Cycles Suite - Jentsch Group Large (Fleur de Son Records)

Guitarist/composer Chris Jentsch studied at the New England Conservatory and also holds degrees from the Eastman School and the University of Miami. His 17-piece big band, conducted on this recording by another large-ensemble leader, Darcy James Argue, features 5 reeds, 4 trumpets, 4 trombones, piano, bass, drums and the leader on guitar. Trumpeter Mike Kaupa gets top billing of the musicians (alongside the leader) and takes the most number of solos but this is very much a group effort. 

This is a concept recording, in this case, focusing on life between birth and death. One might think that using music to describe ‘life' might be way too abstract or contrived but, in Jentsch's mind and on composition paper, it's a whirlwind of emotions and actions. His soloists throughout are impressive, whether it be Brian Drye's exemplary trombone work on "Arrival", Mike McGinnis's impassioned clarinet flight on "Cycle of Life", Kaupa's bluesy contemplations on "Home and Away", or drummer John Mettam's quiet brush spot on "Old Folks Song." Jentsch himself lets loose several times including a long, boisterous, ramble over the reggae section of "Old Folks Song." 

‘Section’ is an important word because not only is the entire CD a ‘suite' but also each track has several distinct sections (suites within the suite, you might say.) This is a 75-minute program yet it never drags. The longest piece, "Home and Away", is 19 and 1/2 minutes but there is so much detail. The intricate arrangement, the brass and horns moving in and out of solos and the subtle changes in the rhythm section, keeps the attention of the listener. "Route 666" opens in a rousing manner with fiery guitar licks leading in the horns who really build the intensity, then the rhythm slows and then drops into a walking bass line for a short time before firing back up. Then, just as quickly, the group moves into an out-of-rhythm phase, quiet, introspective and then the music moves on. The sections each get riffs to play over the rock-ish rhythm and then it's off to another mood and even more changes before the piece concludes.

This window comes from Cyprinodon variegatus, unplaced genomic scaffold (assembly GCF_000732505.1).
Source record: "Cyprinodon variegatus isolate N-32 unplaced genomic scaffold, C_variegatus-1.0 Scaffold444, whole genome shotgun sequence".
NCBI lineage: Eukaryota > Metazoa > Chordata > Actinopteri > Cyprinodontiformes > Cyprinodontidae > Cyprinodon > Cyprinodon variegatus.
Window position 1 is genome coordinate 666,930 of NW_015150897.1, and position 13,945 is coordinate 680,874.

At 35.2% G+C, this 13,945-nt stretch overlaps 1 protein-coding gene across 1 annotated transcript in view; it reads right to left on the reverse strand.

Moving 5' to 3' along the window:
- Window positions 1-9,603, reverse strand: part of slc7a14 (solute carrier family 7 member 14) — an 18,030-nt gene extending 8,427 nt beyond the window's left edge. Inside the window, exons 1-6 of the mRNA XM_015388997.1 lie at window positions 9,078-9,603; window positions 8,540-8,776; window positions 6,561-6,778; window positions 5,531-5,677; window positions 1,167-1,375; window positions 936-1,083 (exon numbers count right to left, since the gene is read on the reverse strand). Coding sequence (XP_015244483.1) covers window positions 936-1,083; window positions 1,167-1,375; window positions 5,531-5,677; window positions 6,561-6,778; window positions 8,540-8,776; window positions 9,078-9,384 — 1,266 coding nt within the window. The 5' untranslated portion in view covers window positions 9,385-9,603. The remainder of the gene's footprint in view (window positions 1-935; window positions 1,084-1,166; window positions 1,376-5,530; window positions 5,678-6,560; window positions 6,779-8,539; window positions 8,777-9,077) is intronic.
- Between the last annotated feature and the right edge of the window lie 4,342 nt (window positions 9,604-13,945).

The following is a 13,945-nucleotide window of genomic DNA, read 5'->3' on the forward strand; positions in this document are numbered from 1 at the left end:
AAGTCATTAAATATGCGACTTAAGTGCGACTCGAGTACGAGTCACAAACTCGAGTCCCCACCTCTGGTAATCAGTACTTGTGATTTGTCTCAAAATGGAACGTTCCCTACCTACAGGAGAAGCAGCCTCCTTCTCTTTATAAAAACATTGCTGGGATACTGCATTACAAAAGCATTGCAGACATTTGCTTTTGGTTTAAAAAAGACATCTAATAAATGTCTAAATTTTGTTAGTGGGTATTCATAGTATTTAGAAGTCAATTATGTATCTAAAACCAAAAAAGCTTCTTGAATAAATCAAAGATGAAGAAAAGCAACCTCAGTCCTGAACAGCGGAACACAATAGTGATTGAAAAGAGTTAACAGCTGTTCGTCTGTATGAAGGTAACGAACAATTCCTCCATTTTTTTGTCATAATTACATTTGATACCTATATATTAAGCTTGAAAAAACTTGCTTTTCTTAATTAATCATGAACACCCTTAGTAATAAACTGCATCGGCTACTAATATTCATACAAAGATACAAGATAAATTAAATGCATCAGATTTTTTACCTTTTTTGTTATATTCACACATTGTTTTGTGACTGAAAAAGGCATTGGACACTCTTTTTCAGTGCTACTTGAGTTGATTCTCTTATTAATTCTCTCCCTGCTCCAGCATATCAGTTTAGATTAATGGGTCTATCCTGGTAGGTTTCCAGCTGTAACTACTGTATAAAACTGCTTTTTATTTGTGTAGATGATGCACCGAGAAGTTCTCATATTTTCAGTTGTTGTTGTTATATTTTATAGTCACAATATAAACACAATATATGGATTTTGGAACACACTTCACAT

First time through, Cycles Suite keeps one guessing. It's not as if Jentsch flits from change to change, mood to mood; most of the time, his works are logically constructed, with time for the soloists to say their piece and the sections to have time to comment. On further exploration, one can really hear how well the sections play, how their parts are so intelligently constructed. Then concentrate on how the rhythm section is so attuned to the shifting moods in the compositions. Neither bassist Jim Whitney nor pianist Jacob Sacks has a solo yet both are integral to the success of this recording, whether it's the bass anchoring the rhythm or the solid and inventive piano lines beneath many of the solos. 

In the past few years, listeners have been blessed with a goodly number of big band recordings, from Maria Schneider's brilliant Sky Blue to John Hollenbeck's exploratory The Blessing, to the afore-mentioned D.J. Argue's Secret Society's Infernal Machines to Marcus Shelby's Harriett Tubman to Spirit Music from Bob Brookmeyer & The New Art Orchestra. Add this and the ones mentioned above to the list of recommended recordings. 

Maybe, just maybe, bigger is better. 

For more information and sound clips, go here. 

- Richard Kamins (Hartford Courant)